UUSC Responds to Escalating Crisis in Haiti

Challenging Injustice, Advancing Human Rights

The Unitarian Universalist Service Committee advances human rights through grassroots collaborations.

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Growing Your Own Food is a Powerful Act

March 6, 2014

Growing your own food — and having the resources and opportunity to do so — is powerful. That’s why, this spring, we’re asking you to grow a food garden of your own and sponsor one for a family in Haiti!

You can grow a garden as an individual, or as part of a family, youth group, small group ministry, congregation, or community group. You can do it whether you live in a city, suburb, or rural area. These gardens are small and built in containers, and they produce delicious food! UUSC provides how-to resources to take you through each step in the gardening process.

If 100 individuals and groups grow gardens, and you each raise $250 or more for one family in Haiti to receive training and materials for their gardens, you can help 100 Haitian families grow their own food and achieve food sovereignty and sustainability!

Once Haitian families don’t have to buy all their food, they are better able to cover other basic expenses, like school fees for their children. Food sustainability can be at the heart of thriving families and communities in Haiti.

Chavannes Jean-Baptiste, a seminarian from a peasant family in Haiti, set out more than 40 years ago with the belief that peasant families could live sustainably and control their own futures. Informed by liberation theology and popular education, he studied agronomy and launched an organization called the Papaye Peasant Movement (MPP). Now, MPP has grown to reach tens of thousands of peasants of rural Haiti, providing opportunities for people to shape their own lives. And sustainable food gardens have been an important part of their success.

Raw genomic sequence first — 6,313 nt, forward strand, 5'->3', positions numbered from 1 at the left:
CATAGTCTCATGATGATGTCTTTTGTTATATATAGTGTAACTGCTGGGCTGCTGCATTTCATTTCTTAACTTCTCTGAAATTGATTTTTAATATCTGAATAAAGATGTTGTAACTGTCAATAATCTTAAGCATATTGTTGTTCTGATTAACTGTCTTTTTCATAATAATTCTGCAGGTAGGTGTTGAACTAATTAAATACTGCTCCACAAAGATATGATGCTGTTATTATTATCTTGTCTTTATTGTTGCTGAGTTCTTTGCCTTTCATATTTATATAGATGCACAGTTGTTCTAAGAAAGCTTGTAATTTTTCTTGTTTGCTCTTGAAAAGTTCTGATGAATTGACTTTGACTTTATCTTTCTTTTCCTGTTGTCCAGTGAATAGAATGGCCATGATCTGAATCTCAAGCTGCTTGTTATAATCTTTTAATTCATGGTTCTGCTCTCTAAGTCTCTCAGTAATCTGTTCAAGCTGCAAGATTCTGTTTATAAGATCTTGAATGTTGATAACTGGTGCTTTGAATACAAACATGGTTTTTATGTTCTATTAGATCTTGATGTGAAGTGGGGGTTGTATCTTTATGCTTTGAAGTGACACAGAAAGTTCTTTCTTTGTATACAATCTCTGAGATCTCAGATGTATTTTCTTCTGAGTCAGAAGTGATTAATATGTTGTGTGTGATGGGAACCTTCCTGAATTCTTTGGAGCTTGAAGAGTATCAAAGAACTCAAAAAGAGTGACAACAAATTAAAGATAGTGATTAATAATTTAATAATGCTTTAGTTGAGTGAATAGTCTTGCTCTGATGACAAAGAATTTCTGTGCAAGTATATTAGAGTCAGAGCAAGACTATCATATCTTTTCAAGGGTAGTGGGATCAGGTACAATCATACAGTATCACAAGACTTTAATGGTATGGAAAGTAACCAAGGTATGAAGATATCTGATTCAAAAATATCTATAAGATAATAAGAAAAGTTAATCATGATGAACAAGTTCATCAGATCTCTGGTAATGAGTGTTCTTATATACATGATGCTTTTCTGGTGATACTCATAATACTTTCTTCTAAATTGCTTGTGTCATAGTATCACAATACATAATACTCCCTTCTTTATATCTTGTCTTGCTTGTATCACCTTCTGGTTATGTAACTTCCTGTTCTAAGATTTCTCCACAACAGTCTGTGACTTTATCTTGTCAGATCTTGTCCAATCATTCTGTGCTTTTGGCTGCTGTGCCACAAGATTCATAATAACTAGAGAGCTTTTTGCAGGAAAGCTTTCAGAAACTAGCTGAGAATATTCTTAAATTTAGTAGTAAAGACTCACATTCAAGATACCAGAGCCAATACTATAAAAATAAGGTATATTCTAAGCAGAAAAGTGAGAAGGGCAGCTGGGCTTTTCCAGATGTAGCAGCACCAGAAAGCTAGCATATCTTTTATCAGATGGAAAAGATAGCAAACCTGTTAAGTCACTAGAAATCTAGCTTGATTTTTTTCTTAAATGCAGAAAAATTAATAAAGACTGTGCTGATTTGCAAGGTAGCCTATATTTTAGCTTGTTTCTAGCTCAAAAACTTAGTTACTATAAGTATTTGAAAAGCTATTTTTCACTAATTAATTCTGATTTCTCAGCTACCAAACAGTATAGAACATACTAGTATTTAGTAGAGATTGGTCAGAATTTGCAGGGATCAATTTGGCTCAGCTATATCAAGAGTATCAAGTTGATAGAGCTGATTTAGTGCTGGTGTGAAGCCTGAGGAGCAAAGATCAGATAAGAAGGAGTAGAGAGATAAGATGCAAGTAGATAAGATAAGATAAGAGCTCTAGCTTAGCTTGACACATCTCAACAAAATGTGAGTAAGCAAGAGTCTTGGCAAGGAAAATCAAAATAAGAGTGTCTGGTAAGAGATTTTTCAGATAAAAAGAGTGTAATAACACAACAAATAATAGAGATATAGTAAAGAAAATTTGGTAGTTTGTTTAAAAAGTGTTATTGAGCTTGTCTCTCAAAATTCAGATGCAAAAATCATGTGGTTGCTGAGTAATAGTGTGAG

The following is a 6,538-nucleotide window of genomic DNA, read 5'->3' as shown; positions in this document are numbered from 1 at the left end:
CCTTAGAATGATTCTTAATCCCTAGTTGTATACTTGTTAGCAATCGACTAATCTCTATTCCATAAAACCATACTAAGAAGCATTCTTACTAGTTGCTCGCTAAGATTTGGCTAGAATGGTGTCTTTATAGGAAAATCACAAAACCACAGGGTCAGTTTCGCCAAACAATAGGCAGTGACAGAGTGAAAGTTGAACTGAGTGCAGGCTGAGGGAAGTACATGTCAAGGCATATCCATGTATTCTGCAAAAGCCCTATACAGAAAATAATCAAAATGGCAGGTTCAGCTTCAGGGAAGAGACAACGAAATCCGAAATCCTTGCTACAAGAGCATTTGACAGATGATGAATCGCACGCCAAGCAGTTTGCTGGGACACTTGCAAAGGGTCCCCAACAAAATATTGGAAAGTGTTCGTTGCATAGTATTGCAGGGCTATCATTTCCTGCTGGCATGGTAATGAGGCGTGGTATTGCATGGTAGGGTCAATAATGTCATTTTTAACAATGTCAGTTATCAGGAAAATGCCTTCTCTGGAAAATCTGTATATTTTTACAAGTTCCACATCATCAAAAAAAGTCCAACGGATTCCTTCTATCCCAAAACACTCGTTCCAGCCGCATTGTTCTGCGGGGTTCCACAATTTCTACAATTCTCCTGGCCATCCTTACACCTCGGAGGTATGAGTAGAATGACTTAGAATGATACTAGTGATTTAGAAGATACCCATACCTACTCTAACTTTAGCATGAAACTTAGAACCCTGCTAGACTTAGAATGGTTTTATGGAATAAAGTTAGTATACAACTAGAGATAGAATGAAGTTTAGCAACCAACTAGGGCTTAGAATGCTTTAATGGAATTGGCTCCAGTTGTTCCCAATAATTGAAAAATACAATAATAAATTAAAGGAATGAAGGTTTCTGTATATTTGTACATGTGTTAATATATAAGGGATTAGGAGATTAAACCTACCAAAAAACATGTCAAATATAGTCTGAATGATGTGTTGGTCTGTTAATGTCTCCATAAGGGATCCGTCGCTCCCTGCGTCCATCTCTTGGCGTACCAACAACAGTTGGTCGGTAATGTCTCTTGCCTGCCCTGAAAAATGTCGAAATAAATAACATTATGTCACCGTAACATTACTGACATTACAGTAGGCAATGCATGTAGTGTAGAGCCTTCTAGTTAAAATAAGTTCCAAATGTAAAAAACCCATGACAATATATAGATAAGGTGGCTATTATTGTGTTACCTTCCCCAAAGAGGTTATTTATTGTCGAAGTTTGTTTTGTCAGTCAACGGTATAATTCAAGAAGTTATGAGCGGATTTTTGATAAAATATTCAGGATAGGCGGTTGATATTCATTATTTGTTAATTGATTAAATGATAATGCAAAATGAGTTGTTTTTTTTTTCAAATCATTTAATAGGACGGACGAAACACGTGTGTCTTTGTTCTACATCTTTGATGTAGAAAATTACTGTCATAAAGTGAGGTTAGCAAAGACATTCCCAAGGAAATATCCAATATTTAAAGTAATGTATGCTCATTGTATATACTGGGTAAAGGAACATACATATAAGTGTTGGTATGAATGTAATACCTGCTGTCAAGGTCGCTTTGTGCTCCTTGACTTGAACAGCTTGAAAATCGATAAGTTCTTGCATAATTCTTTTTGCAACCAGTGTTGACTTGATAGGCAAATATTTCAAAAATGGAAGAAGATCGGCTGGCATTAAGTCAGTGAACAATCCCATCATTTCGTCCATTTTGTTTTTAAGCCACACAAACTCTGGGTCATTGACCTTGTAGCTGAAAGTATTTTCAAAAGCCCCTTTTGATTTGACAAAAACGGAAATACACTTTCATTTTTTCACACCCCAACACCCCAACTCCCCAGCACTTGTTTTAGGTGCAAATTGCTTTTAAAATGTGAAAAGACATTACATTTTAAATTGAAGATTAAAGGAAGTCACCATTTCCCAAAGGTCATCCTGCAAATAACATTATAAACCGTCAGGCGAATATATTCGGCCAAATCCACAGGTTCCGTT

Urban families in Haiti, learning of the success of these food gardens, are also eager to grow their own food — and that’s where you come in! UUSC knows firsthand that when families are able to grow food, their whole lives can change. That’s why we’ve set the goal of helping 100 urban families in Haiti start their own food gardens — with your support. Make our goal of 100 food gardens for 100 families a reality.

I hope you will join UUSC and me in this important movement!

Rev. Katherine Jesch is a Unitarian Universalist community minister. She helped launch the Green Sanctuary program and was director of environmental ministry for the UU Ministry for Earth until 2009. She currently serves on the steering committee for the Interfaith Network for Earth Concerns in the Portland, Ore., area and on the leadership team for the Community for Earth at First Unitarian Church in Portland.

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